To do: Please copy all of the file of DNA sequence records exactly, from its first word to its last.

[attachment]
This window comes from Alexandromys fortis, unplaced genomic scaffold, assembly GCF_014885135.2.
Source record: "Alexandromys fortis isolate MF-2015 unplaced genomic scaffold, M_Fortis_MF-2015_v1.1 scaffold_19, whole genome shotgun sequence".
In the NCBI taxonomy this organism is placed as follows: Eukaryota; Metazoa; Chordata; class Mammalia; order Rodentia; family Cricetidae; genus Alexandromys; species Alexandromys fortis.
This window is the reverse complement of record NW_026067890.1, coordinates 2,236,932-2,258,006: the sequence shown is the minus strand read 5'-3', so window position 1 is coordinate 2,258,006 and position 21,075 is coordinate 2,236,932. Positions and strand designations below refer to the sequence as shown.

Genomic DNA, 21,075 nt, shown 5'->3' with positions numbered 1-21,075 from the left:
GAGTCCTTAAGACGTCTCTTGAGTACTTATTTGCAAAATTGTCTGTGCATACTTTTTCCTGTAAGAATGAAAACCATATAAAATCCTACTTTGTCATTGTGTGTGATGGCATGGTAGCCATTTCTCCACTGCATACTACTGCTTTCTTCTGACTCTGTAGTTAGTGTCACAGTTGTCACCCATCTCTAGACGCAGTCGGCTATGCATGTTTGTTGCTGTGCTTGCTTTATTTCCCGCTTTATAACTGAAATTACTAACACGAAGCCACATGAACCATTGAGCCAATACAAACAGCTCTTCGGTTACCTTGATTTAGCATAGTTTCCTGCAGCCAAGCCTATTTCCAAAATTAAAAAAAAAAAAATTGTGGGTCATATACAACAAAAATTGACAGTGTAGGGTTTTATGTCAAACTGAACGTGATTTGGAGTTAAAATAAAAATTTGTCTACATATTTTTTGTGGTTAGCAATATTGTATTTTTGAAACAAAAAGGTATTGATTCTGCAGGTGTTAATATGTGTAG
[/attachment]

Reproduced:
This window comes from Alexandromys fortis, unplaced genomic scaffold, assembly GCF_014885135.2.
Source record: "Alexandromys fortis isolate MF-2015 unplaced genomic scaffold, M_Fortis_MF-2015_v1.1 scaffold_19, whole genome shotgun sequence".
In the NCBI taxonomy this organism is placed as follows: Eukaryota; Metazoa; Chordata; class Mammalia; order Rodentia; family Cricetidae; genus Alexandromys; species Alexandromys fortis.
This window is the reverse complement of record NW_026067890.1, coordinates 2,236,932-2,258,006: the sequence shown is the minus strand read 5'-3', so window position 1 is coordinate 2,258,006 and position 21,075 is coordinate 2,236,932. Positions and strand designations below refer to the sequence as shown.

Genomic DNA, 21,075 nt, shown 5'->3' with positions numbered 1-21,075 from the left:
GAGTCCTTAAGACGTCTCTTGAGTACTTATTTGCAAAATTGTCTGTGCATACTTTTTCCTGTAAGAATGAAAACCATATAAAATCCTACTTTGTCATTGTGTGTGATGGCATGGTAGCCATTTCTCCACTGCATACTACTGCTTTCTTCTGACTCTGTAGTTAGTGTCACAGTTGTCACCCATCTCTAGACGCAGTCGGCTATGCATGTTTGTTGCTGTGCTTGCTTTATTTCCCGCTTTATAACTGAAATTACTAACACGAAGCCACATGAACCATTGAGCCAATACAAACAGCTCTTCGGTTACCTTGATTTAGCATAGTTTCCTGCAGCCAAGCCTATTTCCAAAATTAAAAAAAAAAAAATTGTGGGTCATATACAACAAAAATTGACAGTGTAGGGTTTTATGTCAAACTGAACGTGATTTGGAGTTAAAATAAAAATTTGTCTACATATTTTTTGTGGTTAGCAATATTGTATTTTTGAAACAAAAAGGTATTGATTCTGCAGGTGTTAATATGTGTAG